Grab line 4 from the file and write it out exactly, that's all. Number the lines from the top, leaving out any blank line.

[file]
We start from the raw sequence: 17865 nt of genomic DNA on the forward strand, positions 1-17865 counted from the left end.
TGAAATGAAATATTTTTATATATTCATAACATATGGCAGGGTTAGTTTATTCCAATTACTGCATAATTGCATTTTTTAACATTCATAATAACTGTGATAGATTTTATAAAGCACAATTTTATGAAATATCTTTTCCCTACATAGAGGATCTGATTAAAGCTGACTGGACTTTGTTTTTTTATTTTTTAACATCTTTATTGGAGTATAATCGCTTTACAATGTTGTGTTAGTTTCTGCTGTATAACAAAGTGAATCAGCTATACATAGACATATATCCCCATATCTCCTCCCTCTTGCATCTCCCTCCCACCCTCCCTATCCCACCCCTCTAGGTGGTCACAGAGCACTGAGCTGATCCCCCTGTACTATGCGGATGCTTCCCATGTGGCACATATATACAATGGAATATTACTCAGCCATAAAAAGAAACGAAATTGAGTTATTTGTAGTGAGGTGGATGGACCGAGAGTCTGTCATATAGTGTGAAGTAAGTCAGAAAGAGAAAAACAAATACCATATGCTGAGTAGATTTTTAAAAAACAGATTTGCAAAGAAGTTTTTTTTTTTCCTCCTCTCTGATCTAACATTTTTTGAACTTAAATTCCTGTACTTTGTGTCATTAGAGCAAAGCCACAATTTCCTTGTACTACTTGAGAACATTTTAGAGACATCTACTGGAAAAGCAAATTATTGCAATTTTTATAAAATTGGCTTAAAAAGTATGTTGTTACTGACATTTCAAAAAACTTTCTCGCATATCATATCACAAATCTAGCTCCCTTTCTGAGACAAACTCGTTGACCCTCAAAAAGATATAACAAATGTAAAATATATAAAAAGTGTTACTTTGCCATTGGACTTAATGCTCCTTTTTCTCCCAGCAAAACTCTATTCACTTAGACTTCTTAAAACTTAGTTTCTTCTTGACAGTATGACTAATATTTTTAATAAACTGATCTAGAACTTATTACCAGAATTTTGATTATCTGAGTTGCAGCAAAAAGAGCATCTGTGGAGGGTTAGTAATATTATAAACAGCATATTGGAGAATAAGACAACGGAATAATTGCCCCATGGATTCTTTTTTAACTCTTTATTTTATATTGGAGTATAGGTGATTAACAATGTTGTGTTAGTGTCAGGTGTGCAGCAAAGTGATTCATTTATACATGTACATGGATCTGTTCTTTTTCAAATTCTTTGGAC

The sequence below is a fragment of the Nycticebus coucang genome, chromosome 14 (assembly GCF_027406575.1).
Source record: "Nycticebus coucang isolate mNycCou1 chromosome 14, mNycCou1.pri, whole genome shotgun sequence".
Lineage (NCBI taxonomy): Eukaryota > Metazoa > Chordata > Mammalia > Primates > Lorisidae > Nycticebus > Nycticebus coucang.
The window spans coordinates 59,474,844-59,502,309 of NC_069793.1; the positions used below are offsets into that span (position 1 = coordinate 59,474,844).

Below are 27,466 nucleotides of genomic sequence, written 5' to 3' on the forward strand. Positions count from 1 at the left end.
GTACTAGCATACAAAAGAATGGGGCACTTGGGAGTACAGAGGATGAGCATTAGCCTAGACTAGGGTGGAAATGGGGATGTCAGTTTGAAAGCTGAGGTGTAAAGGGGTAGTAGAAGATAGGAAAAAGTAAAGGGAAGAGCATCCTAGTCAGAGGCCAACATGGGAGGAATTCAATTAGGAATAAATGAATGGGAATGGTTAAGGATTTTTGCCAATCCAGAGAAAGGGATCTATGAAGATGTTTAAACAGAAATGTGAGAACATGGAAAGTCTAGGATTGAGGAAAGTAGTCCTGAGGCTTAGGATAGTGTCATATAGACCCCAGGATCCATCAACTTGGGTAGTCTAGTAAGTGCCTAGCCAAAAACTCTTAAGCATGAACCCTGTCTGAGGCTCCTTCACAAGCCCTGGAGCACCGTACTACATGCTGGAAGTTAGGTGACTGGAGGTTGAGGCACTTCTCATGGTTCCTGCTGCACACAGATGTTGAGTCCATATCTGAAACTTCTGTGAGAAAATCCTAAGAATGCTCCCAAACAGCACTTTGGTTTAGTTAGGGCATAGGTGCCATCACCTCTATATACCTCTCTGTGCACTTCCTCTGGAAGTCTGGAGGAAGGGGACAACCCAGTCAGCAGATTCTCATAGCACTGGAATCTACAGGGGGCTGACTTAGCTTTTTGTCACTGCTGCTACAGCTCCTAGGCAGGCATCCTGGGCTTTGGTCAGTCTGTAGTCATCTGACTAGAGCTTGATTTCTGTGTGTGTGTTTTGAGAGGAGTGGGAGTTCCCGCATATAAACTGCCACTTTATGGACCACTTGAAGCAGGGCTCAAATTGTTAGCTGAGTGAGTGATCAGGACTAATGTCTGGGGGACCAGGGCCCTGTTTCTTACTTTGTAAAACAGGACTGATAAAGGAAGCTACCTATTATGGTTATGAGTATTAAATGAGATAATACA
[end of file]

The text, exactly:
Source record: "Nycticebus coucang isolate mNycCou1 chromosome 14, mNycCou1.pri, whole genome shotgun sequence".